Our clients' stories
To help and inspire others impacted by road trauma, TAC clients have shared their experiences of dealing with the impacts of road trauma.
They describe their successes, their challenges and the practices that have helped them most during their recovery journey.
Click on the links below to read their stories.
Geelong’s Marty Dunn is taking on the world of wheelchair tennis.
After a motorbike accident in 2015, former carpentry apprentice Marty became a full time wheelchair user. But an incredible outlook on life and a happy twist of fate recently saw the 29-year-old represent Australia at the 2020 Paralympics in wheelchair tennis.
Marty was a ‘typical 22-year-old bloke’ when an accident changed his life. "I worked long days building houses, went to the gym, and went to music festivals with my mates," he says. "I don’t remember the accident, but I know my motorbike hit a brick wall at speed. I woke up in hospital the next day and I couldn’t move my feet or toes."
Marty took time to adjust during physio, and gained a determined, positive outlook. "At first, I was down and anxious about the future. But after a while I decided 'it is what it is'. My mates were great, taking me out and having a laugh, and the TAC was amazing. They did modifications to my house and moved me into an apartment in the meantime. I also got my driver’s licence."
When wheelchair tennis appeared in Marty’s rehab program, he gave it a go. "I used to play as a junior, so I already had some skill. I realised it was really helping with my mental health, so I gave it a proper go. I went from training one day a week, to two, to five, to national comps, international comps then representing Australia at the Paralympics in Tokyo. I’m aiming to be the best in Australia next year."
Marty is most proud of how much resilience he has shown. "It’s amazing to see my hard work pay off. I hope people who might be in the position I was in five years ago can hear my story and realise that if I can do it, they can do it. They can do anything."
Ahmed is using a positive outlook to get back on track.
After a car accident in 2020 left Ahmed with a brain bleed and multiple fractures, recovery has been a long road. But with the TAC’s support, the 27-year-old Highton man is making determined steps towards his future and finding joy.
Ahmed’s accident has had a significant impact on him physically. "Before the accident I used to play badminton and cricket, and I was learning tennis," says Ahmed. "I can’t run now or play sports. I can’t lift heavy things or bend, which makes it difficult to find work."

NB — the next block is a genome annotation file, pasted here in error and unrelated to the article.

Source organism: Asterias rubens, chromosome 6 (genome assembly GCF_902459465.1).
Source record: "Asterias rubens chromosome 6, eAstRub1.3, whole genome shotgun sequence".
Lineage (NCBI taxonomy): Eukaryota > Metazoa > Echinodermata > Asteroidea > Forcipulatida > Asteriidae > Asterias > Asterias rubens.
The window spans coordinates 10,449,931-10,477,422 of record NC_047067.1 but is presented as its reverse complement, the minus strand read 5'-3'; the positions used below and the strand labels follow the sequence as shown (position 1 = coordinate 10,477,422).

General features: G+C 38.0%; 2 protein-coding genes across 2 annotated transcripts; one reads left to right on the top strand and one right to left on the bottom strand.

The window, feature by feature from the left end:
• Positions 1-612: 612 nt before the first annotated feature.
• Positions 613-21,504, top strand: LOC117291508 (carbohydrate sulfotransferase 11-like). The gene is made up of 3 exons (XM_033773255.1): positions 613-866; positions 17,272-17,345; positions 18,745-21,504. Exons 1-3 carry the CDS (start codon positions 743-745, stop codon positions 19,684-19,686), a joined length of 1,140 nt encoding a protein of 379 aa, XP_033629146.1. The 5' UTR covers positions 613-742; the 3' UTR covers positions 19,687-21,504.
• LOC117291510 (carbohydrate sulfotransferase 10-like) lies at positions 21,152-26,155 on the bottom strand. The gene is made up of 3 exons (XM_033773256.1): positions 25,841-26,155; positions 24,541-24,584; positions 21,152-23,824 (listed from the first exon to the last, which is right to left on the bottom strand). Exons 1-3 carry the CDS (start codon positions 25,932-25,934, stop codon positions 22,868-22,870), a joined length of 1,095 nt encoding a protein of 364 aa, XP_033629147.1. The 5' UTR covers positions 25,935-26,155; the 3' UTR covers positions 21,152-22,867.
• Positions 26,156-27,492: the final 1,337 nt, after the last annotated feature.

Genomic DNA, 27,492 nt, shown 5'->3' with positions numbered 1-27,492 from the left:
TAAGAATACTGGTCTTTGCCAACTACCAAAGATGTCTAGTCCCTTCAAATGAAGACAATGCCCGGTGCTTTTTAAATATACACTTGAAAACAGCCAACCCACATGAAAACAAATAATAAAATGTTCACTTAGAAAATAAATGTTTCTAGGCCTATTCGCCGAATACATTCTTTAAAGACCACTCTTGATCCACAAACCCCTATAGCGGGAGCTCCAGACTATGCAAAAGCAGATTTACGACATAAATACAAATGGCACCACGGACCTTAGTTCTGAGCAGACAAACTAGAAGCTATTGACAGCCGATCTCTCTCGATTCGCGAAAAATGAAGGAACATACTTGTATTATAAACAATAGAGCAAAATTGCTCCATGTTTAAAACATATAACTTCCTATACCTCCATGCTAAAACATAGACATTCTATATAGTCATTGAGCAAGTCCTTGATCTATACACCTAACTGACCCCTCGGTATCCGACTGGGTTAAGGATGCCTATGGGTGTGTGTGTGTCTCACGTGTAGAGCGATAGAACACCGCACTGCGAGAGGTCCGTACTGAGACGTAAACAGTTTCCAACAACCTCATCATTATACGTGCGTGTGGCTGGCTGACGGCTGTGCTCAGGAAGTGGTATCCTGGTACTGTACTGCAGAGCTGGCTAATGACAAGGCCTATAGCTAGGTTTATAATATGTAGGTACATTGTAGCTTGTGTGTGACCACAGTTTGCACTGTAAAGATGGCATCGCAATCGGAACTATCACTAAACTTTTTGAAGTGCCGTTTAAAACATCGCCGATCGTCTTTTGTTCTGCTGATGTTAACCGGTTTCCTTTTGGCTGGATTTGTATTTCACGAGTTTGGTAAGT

But the TAC’s ongoing support has been invaluable to Ahmed. "The TAC has helped so much with my physiotherapy, and my mobility has definitely increased over the past year. It feels good to be supported by the TAC because I don’t have family here. It’s great to know that there is someone I can ask for help if I need it."
Returning to work has been difficult, but Ahmed is finding joy in his hobbies. "My double vision makes it hard to drive, but when it’s better I have been working in food delivery. I also love playing computer games, watching movies and listening to music. Immersing myself in these things helps take my mind off my injuries."
Ahmed is proud of his positive outlook, despite the challenges he is facing. "I think I’m a quick learner and I am highly adaptive in any scenario, so those qualities have really helped me over the past year and a half. I am proud of that."
Ashlee is finding a new rhythm in life after a car accident
When a car failed to give way and hit the vehicle Ashlee was a passenger in, she was left with physical injuries, trauma and anxiety. But now the fifteen-year-old is back at school, playing the drums and has a bright outlook on life.
Ashlee doesn’t remember her accident, but it left her emotionally scarred. "I try to push bad things out of my head and just think about the positives, so I don’t remember too much," says Ashlee. "But afterwards, I would walk a lot of places and didn’t really want to get back in a car. I also did physio for neck and back injuries and took time off school."
But thanks to her therapist and the TAC, Ashlee returned to the things she loves. "My therapist helped me become less scared of the car and get back to school. I think it was the first time I missed being at school! It was such a great day and so good to see my friends. The TAC really helped with the physio, checking in and making sure Mum and I got back to our healthy selves. I also started playing soccer again. I’m really proud of how quickly I got back up and running after the accident."
Now in Year 10, Ashlee is finding joy in a new skill and has a great outlook on life. "I started playing drums in December last year. It’s a really freeing thing to do, just making music. I’m in a band with my friends now, and I love listening to the Foo Fighters and One Direction. I’m often more cautious about things now, picking the safer option, but I also value life a lot more. I take in all the small things."
At the TAC, we are committing to learning from the experiences of our clients. Our work in this area, called Client Voice, allows us to make informed decisions that will provide positive benefits for those impacted by road trauma. TAC clients and staff work work together to find a better way for the TAC to deliver services to the Victorian community.
If you'd like to learn more or register your interest to take part in our Client Voice work, visit our Client Voice webpage.